Tuesday, September 30, 2008

Jason Calacanis and the Helplessness Vaccine

Last night, Jason Calacanis re-released (The) Startup Depression.

Having retired from blogging this past July, Jason communicates now through periodic email blasts, and, a few days ago, he sent out an essay titled (The) Startup Depression. TechCrunch and Silicon Alley Insider posted it. Jason asked that that they take it down. And, last night, Jason, drowning in email requests for copies of the essay, cleared a few cobwebs and posted it on his blog.

It's about failure and frustration and starting up under difficult external circumstances.

And it's good. Downright inspiring in fact.

My favorite moment is when he reveals his thoughts about folding:

Anxiety and depression from a failed, or failing, startup can be intense–even debilitating. When outside factors such as markets or buildings collapsing are added to the mix, I’ve seen great entrepreneurs just fold.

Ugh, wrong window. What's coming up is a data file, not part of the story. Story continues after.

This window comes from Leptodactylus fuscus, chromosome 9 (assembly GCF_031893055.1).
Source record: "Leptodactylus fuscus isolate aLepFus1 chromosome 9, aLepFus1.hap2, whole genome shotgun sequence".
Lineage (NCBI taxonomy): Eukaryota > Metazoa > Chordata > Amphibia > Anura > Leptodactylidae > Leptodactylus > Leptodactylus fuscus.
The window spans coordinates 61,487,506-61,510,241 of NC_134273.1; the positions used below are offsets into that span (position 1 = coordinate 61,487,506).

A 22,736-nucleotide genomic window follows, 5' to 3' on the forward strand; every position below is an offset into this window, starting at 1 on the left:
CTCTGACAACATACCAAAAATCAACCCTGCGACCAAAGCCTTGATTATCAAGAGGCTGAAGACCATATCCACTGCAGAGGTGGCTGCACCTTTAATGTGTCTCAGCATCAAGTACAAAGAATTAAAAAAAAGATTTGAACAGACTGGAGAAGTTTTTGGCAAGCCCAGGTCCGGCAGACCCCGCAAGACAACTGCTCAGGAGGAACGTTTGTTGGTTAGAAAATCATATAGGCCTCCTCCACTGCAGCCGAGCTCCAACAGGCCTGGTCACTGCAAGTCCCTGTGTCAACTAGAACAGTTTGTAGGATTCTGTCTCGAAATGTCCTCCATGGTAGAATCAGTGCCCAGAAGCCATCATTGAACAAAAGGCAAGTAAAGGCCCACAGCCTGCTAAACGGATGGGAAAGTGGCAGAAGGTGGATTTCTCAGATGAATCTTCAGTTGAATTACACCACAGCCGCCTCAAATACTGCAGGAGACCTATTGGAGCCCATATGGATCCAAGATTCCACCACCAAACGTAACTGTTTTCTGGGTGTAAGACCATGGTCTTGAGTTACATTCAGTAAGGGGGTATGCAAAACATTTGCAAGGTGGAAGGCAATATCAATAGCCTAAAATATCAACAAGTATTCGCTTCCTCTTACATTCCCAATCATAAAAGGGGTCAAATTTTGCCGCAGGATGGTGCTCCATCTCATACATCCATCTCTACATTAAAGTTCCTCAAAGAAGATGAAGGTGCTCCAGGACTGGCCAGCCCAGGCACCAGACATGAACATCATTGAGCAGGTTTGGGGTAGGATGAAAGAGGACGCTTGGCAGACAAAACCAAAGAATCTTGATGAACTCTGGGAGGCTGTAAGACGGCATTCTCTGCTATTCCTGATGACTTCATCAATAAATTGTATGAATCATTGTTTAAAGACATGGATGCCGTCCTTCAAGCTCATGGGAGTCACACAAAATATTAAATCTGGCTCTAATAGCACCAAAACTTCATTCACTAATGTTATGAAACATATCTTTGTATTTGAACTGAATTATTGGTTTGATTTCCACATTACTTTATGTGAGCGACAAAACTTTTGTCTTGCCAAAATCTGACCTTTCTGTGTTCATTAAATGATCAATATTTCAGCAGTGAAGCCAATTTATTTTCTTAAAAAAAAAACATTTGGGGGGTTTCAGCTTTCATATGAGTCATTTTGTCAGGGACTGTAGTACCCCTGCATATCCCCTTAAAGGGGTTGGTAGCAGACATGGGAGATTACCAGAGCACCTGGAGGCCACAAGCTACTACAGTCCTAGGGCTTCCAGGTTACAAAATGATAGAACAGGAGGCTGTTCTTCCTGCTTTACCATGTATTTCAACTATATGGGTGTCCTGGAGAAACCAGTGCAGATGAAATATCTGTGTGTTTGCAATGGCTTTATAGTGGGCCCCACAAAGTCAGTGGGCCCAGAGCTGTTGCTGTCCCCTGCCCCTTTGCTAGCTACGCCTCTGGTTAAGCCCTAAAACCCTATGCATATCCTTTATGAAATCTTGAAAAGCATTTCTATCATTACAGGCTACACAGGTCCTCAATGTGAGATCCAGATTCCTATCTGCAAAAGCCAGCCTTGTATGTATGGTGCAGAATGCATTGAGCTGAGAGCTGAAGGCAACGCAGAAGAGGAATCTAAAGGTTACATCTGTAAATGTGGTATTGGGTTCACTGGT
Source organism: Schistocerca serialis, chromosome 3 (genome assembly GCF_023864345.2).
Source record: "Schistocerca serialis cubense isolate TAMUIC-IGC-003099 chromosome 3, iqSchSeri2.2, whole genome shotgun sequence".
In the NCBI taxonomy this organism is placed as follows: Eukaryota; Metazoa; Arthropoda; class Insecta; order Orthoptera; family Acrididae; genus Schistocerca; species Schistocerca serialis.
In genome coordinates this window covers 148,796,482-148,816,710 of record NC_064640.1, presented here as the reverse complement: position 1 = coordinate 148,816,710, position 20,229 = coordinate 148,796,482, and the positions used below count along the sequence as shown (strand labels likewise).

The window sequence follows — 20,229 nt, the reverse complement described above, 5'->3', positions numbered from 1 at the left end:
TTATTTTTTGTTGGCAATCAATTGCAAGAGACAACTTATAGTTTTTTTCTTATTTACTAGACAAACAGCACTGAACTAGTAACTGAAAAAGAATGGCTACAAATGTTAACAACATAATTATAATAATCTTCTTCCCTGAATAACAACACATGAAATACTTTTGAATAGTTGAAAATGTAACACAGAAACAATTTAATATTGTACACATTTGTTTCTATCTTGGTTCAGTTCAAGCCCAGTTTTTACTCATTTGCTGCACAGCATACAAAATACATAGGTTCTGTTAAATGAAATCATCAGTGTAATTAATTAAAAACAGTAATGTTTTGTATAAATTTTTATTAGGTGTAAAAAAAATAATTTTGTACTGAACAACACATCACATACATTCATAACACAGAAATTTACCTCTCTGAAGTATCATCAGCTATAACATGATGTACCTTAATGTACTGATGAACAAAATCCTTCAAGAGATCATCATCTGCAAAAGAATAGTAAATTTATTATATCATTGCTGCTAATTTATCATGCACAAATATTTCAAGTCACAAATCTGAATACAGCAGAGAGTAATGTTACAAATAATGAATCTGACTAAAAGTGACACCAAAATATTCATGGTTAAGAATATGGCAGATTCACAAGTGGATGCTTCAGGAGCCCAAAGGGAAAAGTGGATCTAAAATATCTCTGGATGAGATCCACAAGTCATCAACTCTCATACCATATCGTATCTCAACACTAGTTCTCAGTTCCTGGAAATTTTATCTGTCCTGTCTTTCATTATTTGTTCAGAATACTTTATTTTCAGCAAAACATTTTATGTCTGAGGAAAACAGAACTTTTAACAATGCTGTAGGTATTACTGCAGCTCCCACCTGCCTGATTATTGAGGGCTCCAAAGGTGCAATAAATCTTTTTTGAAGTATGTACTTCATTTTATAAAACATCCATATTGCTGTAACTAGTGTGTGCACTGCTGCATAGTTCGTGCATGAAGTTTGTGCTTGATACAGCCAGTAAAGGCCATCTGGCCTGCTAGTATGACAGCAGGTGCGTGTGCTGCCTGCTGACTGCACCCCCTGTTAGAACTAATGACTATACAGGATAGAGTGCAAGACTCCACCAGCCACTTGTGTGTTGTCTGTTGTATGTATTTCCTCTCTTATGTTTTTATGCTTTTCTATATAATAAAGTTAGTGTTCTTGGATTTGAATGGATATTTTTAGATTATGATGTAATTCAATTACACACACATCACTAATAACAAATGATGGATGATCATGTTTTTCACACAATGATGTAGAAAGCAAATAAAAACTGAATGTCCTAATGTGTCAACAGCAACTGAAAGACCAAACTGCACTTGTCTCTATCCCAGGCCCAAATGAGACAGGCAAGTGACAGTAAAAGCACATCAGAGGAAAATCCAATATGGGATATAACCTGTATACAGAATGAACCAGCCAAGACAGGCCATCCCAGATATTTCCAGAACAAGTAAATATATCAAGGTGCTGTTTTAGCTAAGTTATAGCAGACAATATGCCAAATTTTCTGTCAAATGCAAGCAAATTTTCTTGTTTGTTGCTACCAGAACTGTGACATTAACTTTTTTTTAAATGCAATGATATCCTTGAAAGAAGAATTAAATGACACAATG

Now, I’ve never folded, and I don’t say that as some badge of courage. No, sometimes it’s really, really stupid to keep fighting. Most consider it especially stupid to fight when you know you’re going to lose. I don’t.

Fighting when you know you're going to lose. The stubborn refusal to admit helplessness. Immunity from despair and complacency.

It's a crazy thing to do, to fight when you know you'll lose, but it's not so crazy when you don't believe in losing.

Jason never folds because he digs the ass kicking, he knows that failure motivates him and focuses him on the next steps. He never folds because failure isn't failure. It's education. It's a step on the path, wherever it might be going.

But now I'm putting words in the man's mouth. And I'm getting sleepy. So I'll stop.

The point, I think, regardless of whether it's Jason's or mine or some combination, is that it might do us all good if we stopped acknowledging the existence of big picture failure and just kept working, kept trying to fix what's broken, kept trying to perfect what doesn't work well enough.

The ass kickings along the way will motivate, and the journey will be a whole lot of fun.